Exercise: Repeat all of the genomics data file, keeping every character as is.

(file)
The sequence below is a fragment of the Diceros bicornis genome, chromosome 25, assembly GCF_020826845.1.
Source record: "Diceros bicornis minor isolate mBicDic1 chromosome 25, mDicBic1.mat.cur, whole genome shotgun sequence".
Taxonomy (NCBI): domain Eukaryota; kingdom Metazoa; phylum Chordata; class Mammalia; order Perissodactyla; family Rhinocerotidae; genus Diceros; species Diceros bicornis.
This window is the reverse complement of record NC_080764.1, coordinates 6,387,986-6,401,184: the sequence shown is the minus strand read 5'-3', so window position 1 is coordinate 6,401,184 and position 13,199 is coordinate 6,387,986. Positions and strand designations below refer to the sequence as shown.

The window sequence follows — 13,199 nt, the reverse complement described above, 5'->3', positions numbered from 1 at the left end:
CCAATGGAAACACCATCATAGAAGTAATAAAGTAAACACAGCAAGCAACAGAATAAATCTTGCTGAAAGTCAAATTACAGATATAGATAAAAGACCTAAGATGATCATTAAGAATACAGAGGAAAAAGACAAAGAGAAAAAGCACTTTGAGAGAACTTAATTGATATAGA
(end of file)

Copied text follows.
The sequence below is a fragment of the Diceros bicornis genome, chromosome 25, assembly GCF_020826845.1.
Source record: "Diceros bicornis minor isolate mBicDic1 chromosome 25, mDicBic1.mat.cur, whole genome shotgun sequence".
Taxonomy (NCBI): domain Eukaryota; kingdom Metazoa; phylum Chordata; class Mammalia; order Perissodactyla; family Rhinocerotidae; genus Diceros; species Diceros bicornis.
This window is the reverse complement of record NC_080764.1, coordinates 6,387,986-6,401,184: the sequence shown is the minus strand read 5'-3', so window position 1 is coordinate 6,401,184 and position 13,199 is coordinate 6,387,986. Positions and strand designations below refer to the sequence as shown.

The window sequence follows — 13,199 nt, the reverse complement described above, 5'->3', positions numbered from 1 at the left end:
CCAATGGAAACACCATCATAGAAGTAATAAAGTAAACACAGCAAGCAACAGAATAAATCTTGCTGAAAGTCAAATTACAGATATAGATAAAAGACCTAAGATGATCATTAAGAATACAGAGGAAAAAGACAAAGAGAAAAAGCACTTTGAGAGAACTTAATTGATATAGA